You’ve written a book about how data profiling can be used as a tool to identify problems with mission-critical data and increase the accuracy of that data. First thing’s first, however: What is data profiling? How is it different from, say, data cleansing? Are the two strategies [mutually] exclusive, or can they be used to complement one another?
I have a standard definition that has been used by virtually every company that’s built a competitive product, and the definition is that [data profiling is] the use of analytical technologies on data for the purpose of developing a thorough understanding of its structure, content, and quality.
Basically, the key to it is that you’re using the data itself; you’re trying to reconstruct the metadata, so you’re not generating anything [in an operational system]. You’re asking questions like, "Is this table normalized or denormalized?" What is the true data type of this column? It may say that it’s an integer, but in fact they’re all dates. It’s going back to the content to reconstruct the metadata, because when you’re viewing the content, you can ask "Does the actual data model I’m looking at match what the business people say is in there?"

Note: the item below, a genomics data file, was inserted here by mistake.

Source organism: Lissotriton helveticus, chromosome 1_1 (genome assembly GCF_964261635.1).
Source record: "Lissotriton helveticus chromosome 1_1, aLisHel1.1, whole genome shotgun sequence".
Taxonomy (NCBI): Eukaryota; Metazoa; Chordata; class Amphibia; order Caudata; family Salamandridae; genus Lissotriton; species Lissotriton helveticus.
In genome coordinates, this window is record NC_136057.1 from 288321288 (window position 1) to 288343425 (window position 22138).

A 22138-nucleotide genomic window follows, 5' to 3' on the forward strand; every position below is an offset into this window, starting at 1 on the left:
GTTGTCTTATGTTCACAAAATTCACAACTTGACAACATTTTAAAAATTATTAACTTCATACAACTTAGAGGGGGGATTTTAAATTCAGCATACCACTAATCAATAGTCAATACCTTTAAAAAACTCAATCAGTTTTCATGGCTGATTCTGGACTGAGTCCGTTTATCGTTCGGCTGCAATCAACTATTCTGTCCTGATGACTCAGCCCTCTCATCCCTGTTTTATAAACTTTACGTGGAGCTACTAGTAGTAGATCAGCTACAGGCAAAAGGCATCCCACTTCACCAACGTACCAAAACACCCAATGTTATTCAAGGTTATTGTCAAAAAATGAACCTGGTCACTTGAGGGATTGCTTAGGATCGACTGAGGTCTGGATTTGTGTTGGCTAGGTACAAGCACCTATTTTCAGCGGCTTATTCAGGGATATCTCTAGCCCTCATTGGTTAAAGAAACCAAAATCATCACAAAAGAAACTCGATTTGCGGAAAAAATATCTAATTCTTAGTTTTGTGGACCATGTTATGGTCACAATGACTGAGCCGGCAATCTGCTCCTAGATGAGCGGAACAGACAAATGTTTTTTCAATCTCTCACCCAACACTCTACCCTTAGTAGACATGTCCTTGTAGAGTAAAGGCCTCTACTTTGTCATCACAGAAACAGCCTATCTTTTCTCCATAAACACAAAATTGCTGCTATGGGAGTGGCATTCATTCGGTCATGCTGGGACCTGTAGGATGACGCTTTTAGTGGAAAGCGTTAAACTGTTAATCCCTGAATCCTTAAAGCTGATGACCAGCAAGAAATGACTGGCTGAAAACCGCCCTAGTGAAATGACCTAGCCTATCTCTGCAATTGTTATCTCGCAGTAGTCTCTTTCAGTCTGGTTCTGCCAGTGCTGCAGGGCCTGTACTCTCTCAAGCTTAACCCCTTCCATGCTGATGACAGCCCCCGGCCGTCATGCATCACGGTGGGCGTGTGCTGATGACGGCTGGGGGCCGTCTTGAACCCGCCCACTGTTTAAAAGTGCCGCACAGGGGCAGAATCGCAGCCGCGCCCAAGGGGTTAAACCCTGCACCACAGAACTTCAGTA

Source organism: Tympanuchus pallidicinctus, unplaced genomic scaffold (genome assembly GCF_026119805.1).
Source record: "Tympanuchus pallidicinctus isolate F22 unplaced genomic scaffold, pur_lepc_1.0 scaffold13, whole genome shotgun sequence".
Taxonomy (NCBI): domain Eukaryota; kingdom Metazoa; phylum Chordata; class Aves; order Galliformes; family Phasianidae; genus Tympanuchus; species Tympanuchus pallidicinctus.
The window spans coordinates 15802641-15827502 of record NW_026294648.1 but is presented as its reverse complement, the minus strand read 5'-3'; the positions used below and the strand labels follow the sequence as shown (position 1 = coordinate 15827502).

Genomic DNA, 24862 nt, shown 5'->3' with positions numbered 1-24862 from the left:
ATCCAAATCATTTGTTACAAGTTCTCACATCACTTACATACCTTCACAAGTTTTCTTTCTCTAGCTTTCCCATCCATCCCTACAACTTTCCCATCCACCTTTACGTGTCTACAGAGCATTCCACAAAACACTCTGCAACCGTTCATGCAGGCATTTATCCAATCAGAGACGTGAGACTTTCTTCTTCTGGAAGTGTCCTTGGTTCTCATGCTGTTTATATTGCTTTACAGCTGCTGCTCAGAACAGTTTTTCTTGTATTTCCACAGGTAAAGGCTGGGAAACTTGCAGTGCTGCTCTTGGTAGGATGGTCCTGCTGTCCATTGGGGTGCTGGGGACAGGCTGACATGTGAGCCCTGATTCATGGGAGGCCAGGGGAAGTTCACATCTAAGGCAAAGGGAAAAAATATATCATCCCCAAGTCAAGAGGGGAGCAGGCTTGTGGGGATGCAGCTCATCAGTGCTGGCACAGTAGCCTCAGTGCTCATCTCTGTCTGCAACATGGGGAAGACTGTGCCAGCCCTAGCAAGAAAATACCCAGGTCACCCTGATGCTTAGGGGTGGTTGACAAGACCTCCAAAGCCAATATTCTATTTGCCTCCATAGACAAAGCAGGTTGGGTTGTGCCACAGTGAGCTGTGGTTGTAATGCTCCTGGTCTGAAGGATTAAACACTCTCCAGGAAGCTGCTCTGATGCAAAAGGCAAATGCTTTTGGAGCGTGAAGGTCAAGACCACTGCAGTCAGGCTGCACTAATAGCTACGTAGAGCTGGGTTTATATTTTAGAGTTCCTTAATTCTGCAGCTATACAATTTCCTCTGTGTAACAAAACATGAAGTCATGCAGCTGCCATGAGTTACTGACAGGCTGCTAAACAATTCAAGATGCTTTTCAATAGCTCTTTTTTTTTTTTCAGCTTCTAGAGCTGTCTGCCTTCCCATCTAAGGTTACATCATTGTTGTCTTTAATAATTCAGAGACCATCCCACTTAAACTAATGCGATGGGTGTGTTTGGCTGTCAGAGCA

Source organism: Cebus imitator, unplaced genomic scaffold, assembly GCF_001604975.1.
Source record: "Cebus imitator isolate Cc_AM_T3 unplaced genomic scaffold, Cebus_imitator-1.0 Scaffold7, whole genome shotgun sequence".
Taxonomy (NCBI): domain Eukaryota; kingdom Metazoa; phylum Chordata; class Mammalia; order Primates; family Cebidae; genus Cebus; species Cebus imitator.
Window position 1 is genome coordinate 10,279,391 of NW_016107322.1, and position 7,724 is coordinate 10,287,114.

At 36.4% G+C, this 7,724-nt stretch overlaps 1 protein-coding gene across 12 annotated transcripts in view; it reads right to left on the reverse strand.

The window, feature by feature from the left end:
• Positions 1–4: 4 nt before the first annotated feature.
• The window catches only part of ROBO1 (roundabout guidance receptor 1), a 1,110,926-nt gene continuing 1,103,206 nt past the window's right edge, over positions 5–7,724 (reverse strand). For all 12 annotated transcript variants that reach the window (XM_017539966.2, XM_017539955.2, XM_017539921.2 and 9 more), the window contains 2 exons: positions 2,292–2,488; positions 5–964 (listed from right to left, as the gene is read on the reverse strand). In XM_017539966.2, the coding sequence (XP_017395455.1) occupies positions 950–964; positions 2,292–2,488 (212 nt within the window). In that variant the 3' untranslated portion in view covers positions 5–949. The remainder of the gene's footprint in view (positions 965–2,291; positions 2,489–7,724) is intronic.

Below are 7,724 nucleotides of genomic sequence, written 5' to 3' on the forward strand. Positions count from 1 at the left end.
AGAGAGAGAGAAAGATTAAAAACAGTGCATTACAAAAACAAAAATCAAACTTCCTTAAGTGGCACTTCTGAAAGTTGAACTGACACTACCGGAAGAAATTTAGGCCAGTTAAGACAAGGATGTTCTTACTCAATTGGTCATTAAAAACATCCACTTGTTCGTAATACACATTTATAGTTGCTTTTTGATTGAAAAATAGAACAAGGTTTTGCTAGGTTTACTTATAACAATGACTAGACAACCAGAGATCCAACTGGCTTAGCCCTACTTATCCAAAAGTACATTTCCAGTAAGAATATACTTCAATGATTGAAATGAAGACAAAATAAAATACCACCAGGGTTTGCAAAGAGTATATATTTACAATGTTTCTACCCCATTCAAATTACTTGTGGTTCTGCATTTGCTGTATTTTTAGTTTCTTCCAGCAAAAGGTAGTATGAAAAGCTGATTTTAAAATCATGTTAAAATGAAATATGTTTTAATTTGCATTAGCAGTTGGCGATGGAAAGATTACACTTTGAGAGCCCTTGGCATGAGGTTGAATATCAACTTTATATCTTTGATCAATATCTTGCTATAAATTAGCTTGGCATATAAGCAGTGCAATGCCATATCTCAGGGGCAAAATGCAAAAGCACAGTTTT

How is data profiling different from data cleansing then?
Profiling generates only information, it doesn’t change data, it doesn’t fix things, it only tells you about your data. It gives you a good metadata repository. It’ll give you a good business understanding of the data, but that’s it.
Cleansing tools will change your data. That’s what Trillium, Ascential, FirstLogic—those types of companies are the ones that have those products, they will find mistakes, they will correct mistakes, they will do duplication. The thing about data cleansing is that it is almost exclusively used on name and address fields, which are invaluable to CRM applications, because CRM depends on the accuracy of this data. But people need to be aware that [name and address fields aren’t] the only place where they have bad data. I’m shocked when executives at companies say that they’re cleaning their data, and then tell me that they use something like Trillium, and I say "Well, Trillium only does name and address cleaning. What are you doing about the rest of your data?"